The manganese porphyrin, manganese (III) meso-tetrakis N-ethylpyridinium-2-yl porphyrin (MnTE-2-PyP5+), acts as a pro-oxidant in the presence of intracellular H2O2. Mitochondria are the most prominent source of intracellular ROS and important regulators of the intrinsic apoptotic pathway. Due to the increased oxidants near and within the mitochondria, we hypothesized that the mitochondria are a target of the pro-oxidative activity of MnTE-2-PyP5+ and that we could exploit this effect to enhance the chemotherapeutic response in lymphoma. In this study, we demonstrate that MnTE-2-PyP5+ modulates the mitochondrial redox environment and sensitizes lymphoma cells to antilymphoma chemotherapeutics. MnTE-2-PyP5+ increased dexamethasone-induced mitochondrial ROS and oxidation of the mitochondrial glutathione pool in lymphoma cells. The combination treatment induced glutathionylation of Complexes I, III, and IV in the electron transport chain, and decreased the activity of Complexes I and III, but not the activity of Complex IV. Treatment with the porphyrin and dexamethasone also decreased cellular ATP levels. Rho(0) malignant T-cells with impaired mitochondrial electron transport chain function were less sensitive to the combination treatment than wild-type cells. These findings suggest that mitochondria are important for the porphyrin's ability to enhance cell death. MnTE-2-PyP5+ also augmented the effects of 2-deoxy-D-glucose (2DG), an antiglycolytic agent. In combination with 2DG, MnTE-2-PyP5+ increased protein glutathionylation, decreased ATP levels more than 2DG treatment alone, and enhanced 2DG-induced cell death in primary B-ALL cells. MnTE-2-PyP5+ did not enhance dexamethasone- or 2DG-induced cell death in normal cells. Our findings suggest that MnTE-2-PyP5+ has potential as an adjuvant for the treatment of hematologic malignancies.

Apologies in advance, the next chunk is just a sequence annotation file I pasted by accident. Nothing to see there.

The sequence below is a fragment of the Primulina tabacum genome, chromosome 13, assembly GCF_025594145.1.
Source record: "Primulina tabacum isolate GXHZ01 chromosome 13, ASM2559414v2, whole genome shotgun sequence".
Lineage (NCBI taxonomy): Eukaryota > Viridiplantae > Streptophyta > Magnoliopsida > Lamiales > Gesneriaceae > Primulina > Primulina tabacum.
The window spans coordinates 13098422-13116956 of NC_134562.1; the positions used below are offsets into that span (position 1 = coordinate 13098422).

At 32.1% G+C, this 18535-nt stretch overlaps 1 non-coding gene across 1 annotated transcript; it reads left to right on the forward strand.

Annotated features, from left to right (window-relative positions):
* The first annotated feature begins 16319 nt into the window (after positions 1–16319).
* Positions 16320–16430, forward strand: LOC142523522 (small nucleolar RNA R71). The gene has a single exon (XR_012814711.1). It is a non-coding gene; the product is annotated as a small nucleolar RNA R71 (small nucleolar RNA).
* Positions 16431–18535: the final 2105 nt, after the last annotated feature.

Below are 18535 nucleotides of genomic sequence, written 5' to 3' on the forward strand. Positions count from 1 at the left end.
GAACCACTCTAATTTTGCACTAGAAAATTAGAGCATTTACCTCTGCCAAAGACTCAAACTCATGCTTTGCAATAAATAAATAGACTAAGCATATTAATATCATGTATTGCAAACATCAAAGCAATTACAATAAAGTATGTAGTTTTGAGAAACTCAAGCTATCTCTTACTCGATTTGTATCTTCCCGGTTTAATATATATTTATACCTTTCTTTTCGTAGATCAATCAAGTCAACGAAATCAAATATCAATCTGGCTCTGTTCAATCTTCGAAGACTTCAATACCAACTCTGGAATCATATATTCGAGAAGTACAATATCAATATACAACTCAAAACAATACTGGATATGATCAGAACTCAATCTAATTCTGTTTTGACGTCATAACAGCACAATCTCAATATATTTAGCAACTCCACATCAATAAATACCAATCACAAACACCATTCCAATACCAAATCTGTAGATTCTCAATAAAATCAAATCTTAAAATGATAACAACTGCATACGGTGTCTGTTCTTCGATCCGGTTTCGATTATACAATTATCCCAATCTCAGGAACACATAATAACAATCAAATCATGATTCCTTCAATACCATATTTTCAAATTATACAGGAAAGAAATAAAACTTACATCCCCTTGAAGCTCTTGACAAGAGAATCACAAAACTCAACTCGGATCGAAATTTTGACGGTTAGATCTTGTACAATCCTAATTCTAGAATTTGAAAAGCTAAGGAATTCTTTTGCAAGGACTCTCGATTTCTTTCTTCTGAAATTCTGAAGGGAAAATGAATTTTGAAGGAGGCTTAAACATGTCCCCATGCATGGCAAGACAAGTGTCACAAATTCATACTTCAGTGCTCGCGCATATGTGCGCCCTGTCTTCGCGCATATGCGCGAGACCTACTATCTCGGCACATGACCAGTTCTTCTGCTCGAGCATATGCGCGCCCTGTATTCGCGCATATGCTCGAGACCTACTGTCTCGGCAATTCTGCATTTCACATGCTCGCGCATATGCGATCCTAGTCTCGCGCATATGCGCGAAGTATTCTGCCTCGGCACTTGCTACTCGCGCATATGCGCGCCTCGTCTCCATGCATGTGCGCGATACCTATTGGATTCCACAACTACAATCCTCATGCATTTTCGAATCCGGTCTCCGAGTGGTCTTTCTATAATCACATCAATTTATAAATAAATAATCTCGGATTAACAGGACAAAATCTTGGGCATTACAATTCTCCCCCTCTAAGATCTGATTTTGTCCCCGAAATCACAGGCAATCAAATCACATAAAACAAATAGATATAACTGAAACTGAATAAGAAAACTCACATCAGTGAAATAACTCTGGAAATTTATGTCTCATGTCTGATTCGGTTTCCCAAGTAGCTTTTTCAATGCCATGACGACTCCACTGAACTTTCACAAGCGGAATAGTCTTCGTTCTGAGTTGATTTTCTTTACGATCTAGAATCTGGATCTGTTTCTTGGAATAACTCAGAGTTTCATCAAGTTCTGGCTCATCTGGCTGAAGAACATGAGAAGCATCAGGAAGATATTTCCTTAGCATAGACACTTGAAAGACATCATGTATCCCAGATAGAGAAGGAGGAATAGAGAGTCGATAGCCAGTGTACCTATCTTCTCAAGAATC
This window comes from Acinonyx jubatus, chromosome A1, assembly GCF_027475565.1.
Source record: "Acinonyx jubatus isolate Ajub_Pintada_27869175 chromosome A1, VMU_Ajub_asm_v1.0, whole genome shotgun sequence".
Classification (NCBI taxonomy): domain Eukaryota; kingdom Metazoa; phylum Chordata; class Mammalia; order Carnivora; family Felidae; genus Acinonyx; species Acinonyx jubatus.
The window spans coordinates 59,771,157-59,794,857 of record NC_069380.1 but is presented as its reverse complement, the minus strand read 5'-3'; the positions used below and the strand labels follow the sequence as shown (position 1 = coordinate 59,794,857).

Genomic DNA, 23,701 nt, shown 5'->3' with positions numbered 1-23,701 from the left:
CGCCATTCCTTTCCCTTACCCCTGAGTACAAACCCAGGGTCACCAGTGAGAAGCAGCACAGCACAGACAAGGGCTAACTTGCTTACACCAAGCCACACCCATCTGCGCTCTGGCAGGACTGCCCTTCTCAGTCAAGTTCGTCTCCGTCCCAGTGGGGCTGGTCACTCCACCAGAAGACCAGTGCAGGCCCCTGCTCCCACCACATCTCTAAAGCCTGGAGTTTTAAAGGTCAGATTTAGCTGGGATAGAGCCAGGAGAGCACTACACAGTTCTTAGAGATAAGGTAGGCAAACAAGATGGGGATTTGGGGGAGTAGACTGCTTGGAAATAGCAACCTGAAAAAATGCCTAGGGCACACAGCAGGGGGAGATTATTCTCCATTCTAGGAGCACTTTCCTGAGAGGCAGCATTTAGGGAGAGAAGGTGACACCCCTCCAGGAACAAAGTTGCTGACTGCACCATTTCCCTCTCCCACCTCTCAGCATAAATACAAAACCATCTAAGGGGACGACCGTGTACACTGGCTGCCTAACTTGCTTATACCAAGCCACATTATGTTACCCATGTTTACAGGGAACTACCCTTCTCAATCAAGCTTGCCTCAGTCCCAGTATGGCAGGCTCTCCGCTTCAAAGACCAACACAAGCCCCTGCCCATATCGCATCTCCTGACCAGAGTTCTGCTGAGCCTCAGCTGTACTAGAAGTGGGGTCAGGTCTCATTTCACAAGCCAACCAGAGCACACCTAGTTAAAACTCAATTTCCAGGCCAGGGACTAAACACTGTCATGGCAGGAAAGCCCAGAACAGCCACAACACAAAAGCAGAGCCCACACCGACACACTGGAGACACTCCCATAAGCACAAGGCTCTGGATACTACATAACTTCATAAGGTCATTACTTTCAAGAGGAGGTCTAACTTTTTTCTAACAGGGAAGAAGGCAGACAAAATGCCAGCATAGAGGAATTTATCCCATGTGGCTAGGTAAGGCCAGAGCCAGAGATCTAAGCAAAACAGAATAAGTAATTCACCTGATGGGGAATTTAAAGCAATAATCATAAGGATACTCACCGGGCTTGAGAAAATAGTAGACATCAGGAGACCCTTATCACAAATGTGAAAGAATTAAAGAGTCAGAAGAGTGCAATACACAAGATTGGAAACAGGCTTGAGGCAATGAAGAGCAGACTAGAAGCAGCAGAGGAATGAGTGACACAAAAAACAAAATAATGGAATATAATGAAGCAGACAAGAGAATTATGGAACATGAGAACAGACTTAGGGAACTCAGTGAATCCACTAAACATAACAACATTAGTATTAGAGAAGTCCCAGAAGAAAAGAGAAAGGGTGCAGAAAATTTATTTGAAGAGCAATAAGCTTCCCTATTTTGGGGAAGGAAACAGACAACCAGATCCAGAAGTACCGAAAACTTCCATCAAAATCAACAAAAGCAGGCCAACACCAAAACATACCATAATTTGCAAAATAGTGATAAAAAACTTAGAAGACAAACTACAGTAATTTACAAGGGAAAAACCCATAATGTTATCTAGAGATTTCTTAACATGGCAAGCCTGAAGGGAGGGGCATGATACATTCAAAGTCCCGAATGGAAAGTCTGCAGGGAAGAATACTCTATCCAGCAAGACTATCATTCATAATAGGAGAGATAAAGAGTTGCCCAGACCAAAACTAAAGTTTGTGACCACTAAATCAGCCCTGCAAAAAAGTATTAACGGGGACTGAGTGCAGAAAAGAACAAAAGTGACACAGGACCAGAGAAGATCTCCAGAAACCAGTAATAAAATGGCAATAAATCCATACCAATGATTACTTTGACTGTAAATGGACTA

|Original language||English (US)|
|Number of pages||12|
|Journal||Free Radical Biology and Medicine|
|State||Published - Jun 1 2015|
- MnTE-2-PyP5 (AEOL10113)
ASJC Scopus subject areas
- Physiology (medical)